And sure enough, as i leaned back to try and get a view out the window, it did. Before i knew it, one of the two came crashing through the window, causing me to rush out the door and into view of the other. So I ran. I ran as fast as I could as the two bulls began their pursuit. Opening my mind and body to the flow of the force, my form became as light as a feather, crossing the plains in a haste I had never charged before. But with the sounds of snapping branches and horrific growls behind me, I did not choose to look back nor slow down, the fear and panic within me echoing of that day so many years ago.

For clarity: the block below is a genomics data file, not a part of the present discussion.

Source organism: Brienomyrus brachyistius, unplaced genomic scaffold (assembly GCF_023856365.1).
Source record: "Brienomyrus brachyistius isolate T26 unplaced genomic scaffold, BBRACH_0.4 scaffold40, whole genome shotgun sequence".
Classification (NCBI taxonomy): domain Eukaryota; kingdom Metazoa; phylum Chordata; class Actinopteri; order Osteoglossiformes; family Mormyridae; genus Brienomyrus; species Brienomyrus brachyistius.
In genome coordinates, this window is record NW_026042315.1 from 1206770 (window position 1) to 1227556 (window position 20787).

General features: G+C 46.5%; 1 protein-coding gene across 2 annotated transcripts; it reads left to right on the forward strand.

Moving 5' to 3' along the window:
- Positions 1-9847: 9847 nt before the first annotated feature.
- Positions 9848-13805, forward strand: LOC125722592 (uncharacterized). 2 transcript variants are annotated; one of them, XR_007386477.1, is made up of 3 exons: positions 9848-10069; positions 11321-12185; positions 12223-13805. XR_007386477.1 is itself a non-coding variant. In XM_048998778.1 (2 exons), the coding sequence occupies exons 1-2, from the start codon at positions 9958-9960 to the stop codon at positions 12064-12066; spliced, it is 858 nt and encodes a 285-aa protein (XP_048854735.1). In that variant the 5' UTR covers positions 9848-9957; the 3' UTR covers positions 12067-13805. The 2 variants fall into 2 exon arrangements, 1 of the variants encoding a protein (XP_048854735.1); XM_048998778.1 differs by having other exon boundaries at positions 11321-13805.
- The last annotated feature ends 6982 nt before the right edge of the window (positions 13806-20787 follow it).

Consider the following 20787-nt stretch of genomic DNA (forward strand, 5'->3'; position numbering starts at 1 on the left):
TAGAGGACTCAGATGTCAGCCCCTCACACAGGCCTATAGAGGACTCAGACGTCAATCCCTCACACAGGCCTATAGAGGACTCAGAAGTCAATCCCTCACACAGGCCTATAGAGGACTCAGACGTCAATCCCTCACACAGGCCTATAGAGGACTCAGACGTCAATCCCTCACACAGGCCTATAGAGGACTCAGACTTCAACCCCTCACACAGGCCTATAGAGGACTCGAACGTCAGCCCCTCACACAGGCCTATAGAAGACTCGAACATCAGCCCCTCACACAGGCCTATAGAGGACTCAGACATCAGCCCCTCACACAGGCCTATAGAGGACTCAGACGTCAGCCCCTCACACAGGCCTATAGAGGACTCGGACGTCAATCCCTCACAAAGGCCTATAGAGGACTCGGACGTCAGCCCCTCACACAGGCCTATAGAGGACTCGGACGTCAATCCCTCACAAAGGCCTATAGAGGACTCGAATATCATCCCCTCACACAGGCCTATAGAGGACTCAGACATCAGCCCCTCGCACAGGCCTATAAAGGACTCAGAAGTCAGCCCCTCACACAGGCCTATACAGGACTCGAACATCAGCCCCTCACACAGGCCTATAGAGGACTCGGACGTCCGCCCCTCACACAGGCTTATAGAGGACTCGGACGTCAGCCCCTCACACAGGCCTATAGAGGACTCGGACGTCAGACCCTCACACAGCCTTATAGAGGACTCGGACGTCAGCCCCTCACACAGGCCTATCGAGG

One managed to keep up, the other only lagged by the beast in front of him, and i could feel its intent to pounce just as it did, causing me to zag to the right and out of instinct, I shoved the beast aside with a luckily well placed push of the Force. But it caused me to slow and the second beast closed the gap. Picking up speed, I darted toward the crevasse ahead of me, hoping that I could make it and bottleneck myself in instead of dealing with the two beasts on both sides, possibly causing them to collide and loose enough ground for my escape. But I hadn't learnt my lesson years ago, Kath Hounds albeit beasts, were abnormally intelligent and the third waited for me there. This was why they stood as some of the best hunters this side of the Galaxy and now I was pinned.